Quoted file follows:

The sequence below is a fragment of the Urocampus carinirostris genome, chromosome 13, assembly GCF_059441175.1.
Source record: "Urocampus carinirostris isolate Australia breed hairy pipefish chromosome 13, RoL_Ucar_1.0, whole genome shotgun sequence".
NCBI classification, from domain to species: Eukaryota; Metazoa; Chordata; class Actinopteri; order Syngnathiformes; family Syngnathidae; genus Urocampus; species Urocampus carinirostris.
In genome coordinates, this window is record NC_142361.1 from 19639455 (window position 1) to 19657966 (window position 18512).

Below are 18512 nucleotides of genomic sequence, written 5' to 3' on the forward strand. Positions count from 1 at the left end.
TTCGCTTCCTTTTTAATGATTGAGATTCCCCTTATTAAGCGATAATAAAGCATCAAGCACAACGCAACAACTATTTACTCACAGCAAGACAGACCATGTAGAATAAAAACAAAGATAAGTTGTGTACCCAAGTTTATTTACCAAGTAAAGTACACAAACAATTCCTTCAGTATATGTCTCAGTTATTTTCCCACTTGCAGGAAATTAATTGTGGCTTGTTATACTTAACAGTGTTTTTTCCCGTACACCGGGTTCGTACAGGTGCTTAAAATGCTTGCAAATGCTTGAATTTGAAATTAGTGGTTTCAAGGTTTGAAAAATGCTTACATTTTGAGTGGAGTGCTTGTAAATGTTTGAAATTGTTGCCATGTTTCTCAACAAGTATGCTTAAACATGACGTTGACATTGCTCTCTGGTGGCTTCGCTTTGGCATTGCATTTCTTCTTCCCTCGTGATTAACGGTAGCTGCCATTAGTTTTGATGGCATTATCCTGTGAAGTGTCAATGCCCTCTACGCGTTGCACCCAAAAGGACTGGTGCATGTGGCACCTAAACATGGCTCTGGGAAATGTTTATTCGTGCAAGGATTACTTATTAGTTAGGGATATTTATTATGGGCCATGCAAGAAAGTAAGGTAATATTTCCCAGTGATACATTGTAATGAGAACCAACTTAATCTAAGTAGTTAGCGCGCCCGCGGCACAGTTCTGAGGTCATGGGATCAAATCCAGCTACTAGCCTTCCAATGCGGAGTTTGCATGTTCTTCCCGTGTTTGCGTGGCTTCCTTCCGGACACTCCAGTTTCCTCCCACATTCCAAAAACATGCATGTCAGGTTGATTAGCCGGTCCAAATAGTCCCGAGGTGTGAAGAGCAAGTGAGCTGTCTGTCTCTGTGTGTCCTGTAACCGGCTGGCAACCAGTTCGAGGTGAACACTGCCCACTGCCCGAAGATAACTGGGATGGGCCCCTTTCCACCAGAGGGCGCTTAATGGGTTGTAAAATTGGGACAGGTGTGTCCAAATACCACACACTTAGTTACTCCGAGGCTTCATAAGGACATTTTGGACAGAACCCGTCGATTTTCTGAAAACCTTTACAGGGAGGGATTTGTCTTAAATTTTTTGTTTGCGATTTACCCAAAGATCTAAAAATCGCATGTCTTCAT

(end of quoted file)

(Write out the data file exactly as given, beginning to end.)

The sequence below is a fragment of the Urocampus carinirostris genome, chromosome 13, assembly GCF_059441175.1.
Source record: "Urocampus carinirostris isolate Australia breed hairy pipefish chromosome 13, RoL_Ucar_1.0, whole genome shotgun sequence".
NCBI classification, from domain to species: Eukaryota; Metazoa; Chordata; class Actinopteri; order Syngnathiformes; family Syngnathidae; genus Urocampus; species Urocampus carinirostris.
In genome coordinates, this window is record NC_142361.1 from 19639455 (window position 1) to 19657966 (window position 18512).

Below are 18512 nucleotides of genomic sequence, written 5' to 3' on the forward strand. Positions count from 1 at the left end.
TTCGCTTCCTTTTTAATGATTGAGATTCCCCTTATTAAGCGATAATAAAGCATCAAGCACAACGCAACAACTATTTACTCACAGCAAGACAGACCATGTAGAATAAAAACAAAGATAAGTTGTGTACCCAAGTTTATTTACCAAGTAAAGTACACAAACAATTCCTTCAGTATATGTCTCAGTTATTTTCCCACTTGCAGGAAATTAATTGTGGCTTGTTATACTTAACAGTGTTTTTTCCCGTACACCGGGTTCGTACAGGTGCTTAAAATGCTTGCAAATGCTTGAATTTGAAATTAGTGGTTTCAAGGTTTGAAAAATGCTTACATTTTGAGTGGAGTGCTTGTAAATGTTTGAAATTGTTGCCATGTTTCTCAACAAGTATGCTTAAACATGACGTTGACATTGCTCTCTGGTGGCTTCGCTTTGGCATTGCATTTCTTCTTCCCTCGTGATTAACGGTAGCTGCCATTAGTTTTGATGGCATTATCCTGTGAAGTGTCAATGCCCTCTACGCGTTGCACCCAAAAGGACTGGTGCATGTGGCACCTAAACATGGCTCTGGGAAATGTTTATTCGTGCAAGGATTACTTATTAGTTAGGGATATTTATTATGGGCCATGCAAGAAAGTAAGGTAATATTTCCCAGTGATACATTGTAATGAGAACCAACTTAATCTAAGTAGTTAGCGCGCCCGCGGCACAGTTCTGAGGTCATGGGATCAAATCCAGCTACTAGCCTTCCAATGCGGAGTTTGCATGTTCTTCCCGTGTTTGCGTGGCTTCCTTCCGGACACTCCAGTTTCCTCCCACATTCCAAAAACATGCATGTCAGGTTGATTAGCCGGTCCAAATAGTCCCGAGGTGTGAAGAGCAAGTGAGCTGTCTGTCTCTGTGTGTCCTGTAACCGGCTGGCAACCAGTTCGAGGTGAACACTGCCCACTGCCCGAAGATAACTGGGATGGGCCCCTTTCCACCAGAGGGCGCTTAATGGGTTGTAAAATTGGGACAGGTGTGTCCAAATACCACACACTTAGTTACTCCGAGGCTTCATAAGGACATTTTGGACAGAACCCGTCGATTTTCTGAAAACCTTTACAGGGAGGGATTTGTCTTAAATTTTTTGTTTGCGATTTACCCAAAGATCTAAAAATCGCATGTCTTCAT